May 072014
 
FDA approves implantable tongue-buzzer for obstructive sleep apnea treatment

Image: Inspire Med Systems Hypoglossal Nerve Stimulation for Sleep Apnea Wins FDA Approval The U.S. Food and Drug Administration approved Inspire Medical Systems’ pacemaker-like hypoglossal nerve stimulator for patients with moderate to severe obstructive sleep apnea (OSA) who cannot tolerate continuous positive airway pressure (CPAP). The Inspire device stimulates key airway muscles controlled by the hypoglossal [… read more]

May 032014
 
N-acetylcysteine for COPD: another trial shows benefit (PANTHEON)

Image: pipingrock.com Can N-acetylcysteine help prevent exacerbations of chronic obstructive pulmonary disease (COPD)? Another randomized trial says yes. N-acetylcysteine, or NAC, is a nutritional supplement with antioxidant and anti-inflammatory properties. After ingestion, N-acetylcysteine is metabolized into glutathione, a key antioxidant with effects throughout the body. In the lungs, glutathione deficiency (common in alcoholics) is linked [… read more]

May 022014
 
Diaphragmatic ultrasound could predict extubation success

Source: criticalecho.com Diaphragmatic Ultrasonography to Assess Readiness for Extubation By Muhammad Adrish, MD Weaning a patient from mechanical ventilation is a challenge that intensivists face routinely. Clinical examination and objective measurements like minute ventilation, respiratory rate, maximal inspiratory pressure, and ratio of respiratory rate to tidal volume have all been used with varying reported sensitivity [… read more]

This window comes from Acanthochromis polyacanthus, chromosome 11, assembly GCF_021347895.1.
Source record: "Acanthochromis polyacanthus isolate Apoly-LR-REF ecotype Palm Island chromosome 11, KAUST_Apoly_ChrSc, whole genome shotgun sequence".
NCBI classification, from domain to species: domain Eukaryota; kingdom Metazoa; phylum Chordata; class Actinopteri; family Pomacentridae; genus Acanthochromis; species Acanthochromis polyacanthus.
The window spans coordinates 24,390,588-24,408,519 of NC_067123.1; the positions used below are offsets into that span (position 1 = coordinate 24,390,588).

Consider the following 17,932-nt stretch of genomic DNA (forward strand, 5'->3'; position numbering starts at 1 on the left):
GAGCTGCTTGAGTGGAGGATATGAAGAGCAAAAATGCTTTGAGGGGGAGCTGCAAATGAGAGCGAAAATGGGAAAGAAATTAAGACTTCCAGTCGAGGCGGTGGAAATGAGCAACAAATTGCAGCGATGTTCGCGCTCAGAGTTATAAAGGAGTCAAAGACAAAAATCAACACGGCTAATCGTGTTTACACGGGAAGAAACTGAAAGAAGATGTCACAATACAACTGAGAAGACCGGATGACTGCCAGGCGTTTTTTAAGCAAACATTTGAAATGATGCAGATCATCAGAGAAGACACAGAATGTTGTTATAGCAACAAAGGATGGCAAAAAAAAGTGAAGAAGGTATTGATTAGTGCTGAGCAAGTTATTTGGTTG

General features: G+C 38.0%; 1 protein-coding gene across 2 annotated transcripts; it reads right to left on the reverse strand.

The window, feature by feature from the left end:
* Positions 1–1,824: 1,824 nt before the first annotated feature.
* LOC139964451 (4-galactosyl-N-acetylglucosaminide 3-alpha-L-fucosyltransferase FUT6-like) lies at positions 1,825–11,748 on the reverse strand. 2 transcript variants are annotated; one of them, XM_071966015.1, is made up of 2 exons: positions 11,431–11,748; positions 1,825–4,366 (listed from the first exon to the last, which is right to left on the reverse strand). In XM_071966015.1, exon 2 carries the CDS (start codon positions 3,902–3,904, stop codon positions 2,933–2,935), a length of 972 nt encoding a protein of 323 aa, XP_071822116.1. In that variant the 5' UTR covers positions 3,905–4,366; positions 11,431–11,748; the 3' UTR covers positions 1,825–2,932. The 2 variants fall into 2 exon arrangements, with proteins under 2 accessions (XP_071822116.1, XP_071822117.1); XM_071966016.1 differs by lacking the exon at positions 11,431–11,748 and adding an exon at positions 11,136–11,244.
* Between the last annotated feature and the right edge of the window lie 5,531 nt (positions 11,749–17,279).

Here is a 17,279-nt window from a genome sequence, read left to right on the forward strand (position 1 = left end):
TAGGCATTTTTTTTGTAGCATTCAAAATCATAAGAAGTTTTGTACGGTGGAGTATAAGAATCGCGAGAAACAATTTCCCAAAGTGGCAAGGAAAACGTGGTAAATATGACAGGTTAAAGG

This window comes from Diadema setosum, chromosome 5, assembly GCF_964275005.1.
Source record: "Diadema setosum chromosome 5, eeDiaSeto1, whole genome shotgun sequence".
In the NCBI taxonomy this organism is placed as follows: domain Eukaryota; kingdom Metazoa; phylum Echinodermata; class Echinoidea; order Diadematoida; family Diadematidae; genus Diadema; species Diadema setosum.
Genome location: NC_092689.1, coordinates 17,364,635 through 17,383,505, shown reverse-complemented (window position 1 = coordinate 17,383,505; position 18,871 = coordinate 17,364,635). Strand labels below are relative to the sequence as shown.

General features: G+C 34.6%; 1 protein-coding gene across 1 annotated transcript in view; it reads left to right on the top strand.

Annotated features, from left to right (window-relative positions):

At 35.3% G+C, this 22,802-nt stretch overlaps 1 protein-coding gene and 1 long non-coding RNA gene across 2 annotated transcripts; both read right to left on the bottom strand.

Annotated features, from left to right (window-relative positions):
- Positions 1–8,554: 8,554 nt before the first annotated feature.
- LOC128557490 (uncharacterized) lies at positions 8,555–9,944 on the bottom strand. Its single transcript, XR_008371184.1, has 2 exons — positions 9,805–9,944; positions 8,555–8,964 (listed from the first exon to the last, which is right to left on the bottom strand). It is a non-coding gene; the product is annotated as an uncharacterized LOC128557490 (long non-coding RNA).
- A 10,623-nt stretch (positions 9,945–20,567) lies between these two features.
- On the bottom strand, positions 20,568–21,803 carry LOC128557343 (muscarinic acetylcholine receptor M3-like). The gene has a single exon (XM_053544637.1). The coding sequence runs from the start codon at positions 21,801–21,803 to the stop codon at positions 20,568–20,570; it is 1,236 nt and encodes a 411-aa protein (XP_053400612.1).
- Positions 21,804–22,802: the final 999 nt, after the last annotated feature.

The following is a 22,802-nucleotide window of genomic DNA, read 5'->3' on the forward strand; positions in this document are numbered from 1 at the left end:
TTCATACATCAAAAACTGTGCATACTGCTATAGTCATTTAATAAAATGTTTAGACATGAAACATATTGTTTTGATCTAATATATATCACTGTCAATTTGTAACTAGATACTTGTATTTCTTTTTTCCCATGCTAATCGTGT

Apr 182014
 
Thrombolytics (tPA) improve intermediate risk PE outcomes, with a few head bleeds (PEITHO Trial)

The use of thrombolytics for pulmonary embolism is not controversial — that is, if the PE is massive with hypotension (give thrombolytics) or mild, with normal blood pressure and right ventricular function (don’t give them). It’s the patients with intermediate risk pulmonary emboli — with normal blood pressure but with evidence of right ventricular dysfunction [… read more]

Apr 182014
 
Steroids did not improve outcomes in severe COPD exacerbations (RCT)

Image: 1800petmeds Systemic steroids in COPD exacerbations requiring ventilator support: Are we treating our patients, or ourselves? By Muhammad Adrish, MD Acute exacerbations of COPD are a major cause of hospitalizations, and are associated with more rapid decline in lung function and reduced survival. Because COPD exacerbations are associated with increased inflammatory responses, corticosteroids have [… read more]